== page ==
Munir Ahmad Mughal
Punjab University Law College; Superior Law College; LIMIT Law College, Lahore
August 2, 2000
The original sources of Islamic law, which include the constitutional law and the law of the land, are the Holy Qur'an and Sunnah. These two are the Divine sources. However, by the passing of the time the acts of the khulafa-i-rashidin and of the companions (ridwanullahi ta'ala 'alayhim ajma'in) were also included in it. Their source was still based on the Holy Qur'an and Sunnah. Further by exercising the right of qiyas, which is a favour of Allah Almighty on the Muslim 'Ummah, the law making continued and the results obtained were applied by Muslims practically in their lives and thus confirmed them, like was Consensus ('Ijmaمَاع) is one of the significant basis of Islamic Law. By this methodology the matters on which there is any ambiguity or doubt and that ambiguity or doubt is removed away by Consensus ('Ijma'/اِمَاع) those are made an absolute part of the Islamic law on the force or authority of the agreement of the 'Ummah. This shows that the will of the people is, among others, one of the most significant effective thing in the philosophy of Islamic law. Normally, the expert jurists (fuqaha') are considered law makers of Islam and it is they who interpret, explain and state the meanings of the Holy Qur'an and Sunnah but when deeply pondered upon the verdict of any single jurist (faqih/فقیہ ) is not accepted. Rather, the agreement of the generality of the men of knowledge ('ulama'/عُلَمَاء) is necessary to accept such a verdict. At the back of the men of knowledge ('ulama'/عُلَمَاء) there is the will of the people in general. In other the 'Ummah gives to the men of knowledge ('ulama'/عُلَمَاء) the right of ijtihad on its behalf. Out of the A'immah Ijtihad whose verdicts have been accepted by the 'Ummah only their conclusions have been declared as acceptable. This shows that the general consensual tendencies have also a role in creating significance (and force) that has come in these fiqhi qawanin. In any case, at the back of the men of knowledge ('ulama'/عُلَمَاء) there is certainly the public will i.e. the 'Ummah gives the ulama' the right to exercise Ijtihad on its behalf. [Islami 'Adl Gustari, Abdul Hafiz Siddiqi, 1947 AD, p.18]. Its result is that besides the basic injunctions (ahkam) which may be termed as Divine by the advent of the time and by the force of this public will there has taken place a mighty evolution (and development) in the Fiqh. Thus in the present era the code of Islamic law is the name of this evolution.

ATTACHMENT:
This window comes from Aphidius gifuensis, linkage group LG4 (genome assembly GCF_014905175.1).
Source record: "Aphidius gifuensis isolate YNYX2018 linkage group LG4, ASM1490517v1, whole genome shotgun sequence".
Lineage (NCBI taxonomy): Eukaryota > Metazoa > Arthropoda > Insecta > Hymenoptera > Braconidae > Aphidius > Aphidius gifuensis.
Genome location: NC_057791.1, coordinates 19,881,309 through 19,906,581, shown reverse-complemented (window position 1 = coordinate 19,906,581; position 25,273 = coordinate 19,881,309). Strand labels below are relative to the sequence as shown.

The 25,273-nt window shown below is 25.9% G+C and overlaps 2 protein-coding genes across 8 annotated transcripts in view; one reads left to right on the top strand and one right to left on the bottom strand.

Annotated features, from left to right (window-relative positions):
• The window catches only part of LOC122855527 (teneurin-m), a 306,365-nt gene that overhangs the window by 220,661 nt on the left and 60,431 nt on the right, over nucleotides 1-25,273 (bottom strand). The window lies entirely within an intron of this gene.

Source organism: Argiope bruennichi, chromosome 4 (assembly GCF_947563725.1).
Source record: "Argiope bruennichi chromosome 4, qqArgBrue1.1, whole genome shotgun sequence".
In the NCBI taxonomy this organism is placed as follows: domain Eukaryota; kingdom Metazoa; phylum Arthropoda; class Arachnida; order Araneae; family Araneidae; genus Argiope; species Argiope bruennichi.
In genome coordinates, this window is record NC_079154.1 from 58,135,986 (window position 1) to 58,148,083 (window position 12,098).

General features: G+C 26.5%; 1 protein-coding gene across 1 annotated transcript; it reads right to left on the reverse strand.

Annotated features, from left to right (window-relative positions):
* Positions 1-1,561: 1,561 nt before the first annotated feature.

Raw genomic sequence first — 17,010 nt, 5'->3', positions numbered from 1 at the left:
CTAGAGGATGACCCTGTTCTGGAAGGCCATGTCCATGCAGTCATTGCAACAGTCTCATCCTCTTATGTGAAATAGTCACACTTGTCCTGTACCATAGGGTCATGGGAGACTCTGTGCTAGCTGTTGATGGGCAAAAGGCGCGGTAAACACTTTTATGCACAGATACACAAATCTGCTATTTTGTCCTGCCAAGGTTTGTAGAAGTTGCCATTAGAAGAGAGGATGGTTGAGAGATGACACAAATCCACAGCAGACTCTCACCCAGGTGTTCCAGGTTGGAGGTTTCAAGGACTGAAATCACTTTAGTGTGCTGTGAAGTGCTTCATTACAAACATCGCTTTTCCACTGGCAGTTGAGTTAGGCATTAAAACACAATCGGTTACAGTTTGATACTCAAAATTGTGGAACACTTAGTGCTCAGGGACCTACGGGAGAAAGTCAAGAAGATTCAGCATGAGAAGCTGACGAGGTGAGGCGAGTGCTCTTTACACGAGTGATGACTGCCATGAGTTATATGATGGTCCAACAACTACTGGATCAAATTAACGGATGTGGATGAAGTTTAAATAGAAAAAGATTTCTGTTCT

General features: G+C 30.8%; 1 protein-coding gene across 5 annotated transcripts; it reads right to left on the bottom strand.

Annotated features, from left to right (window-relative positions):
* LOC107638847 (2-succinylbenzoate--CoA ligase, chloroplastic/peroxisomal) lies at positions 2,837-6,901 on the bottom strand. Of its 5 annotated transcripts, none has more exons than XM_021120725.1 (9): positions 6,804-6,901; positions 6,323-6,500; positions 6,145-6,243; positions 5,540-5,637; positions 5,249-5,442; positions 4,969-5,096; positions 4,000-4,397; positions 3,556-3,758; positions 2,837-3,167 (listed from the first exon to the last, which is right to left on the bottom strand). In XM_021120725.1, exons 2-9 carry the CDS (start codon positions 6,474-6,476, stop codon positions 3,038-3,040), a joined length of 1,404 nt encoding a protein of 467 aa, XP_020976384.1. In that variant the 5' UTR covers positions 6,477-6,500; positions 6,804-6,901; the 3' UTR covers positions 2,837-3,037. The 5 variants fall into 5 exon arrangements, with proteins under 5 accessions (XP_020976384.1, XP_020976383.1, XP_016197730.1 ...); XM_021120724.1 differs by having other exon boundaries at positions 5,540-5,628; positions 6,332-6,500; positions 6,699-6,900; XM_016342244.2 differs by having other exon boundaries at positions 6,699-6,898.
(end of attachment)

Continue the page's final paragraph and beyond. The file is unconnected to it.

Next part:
Islamic law i.e. the Shari'ah stresses upon moral obligations and duties and besides the religious and domestic life of the Muslims it is comprehending all the aspects of their political and social life. Thus in the Shari'ah, besides the injunctions (ahkam) relating to the religion and religious duties there are injunctions (ahkam) concerning the mutual relations of the individuals of the millat (ملۃ) and their discipline and harmony. Further, there are detailed rules and principles regarding every aspect of human life. It is for this reason that in the evolution of Islamic Jurisprudence the needs of life have been given a prominent place and juridical has become merely a secondary thing. Despite this the Shari'at is a sacred law which may be called especially the juris law.
Number of Pages in PDF File: 278
Keywords: Islam, Fiqh, Shari'ah Principlesworking papers series
Date posted: August 3, 2011
© 2013 Social Science Electronic Publishing, Inc. All Rights Reserved.
This page was processed by apollo8 in 0.391 seconds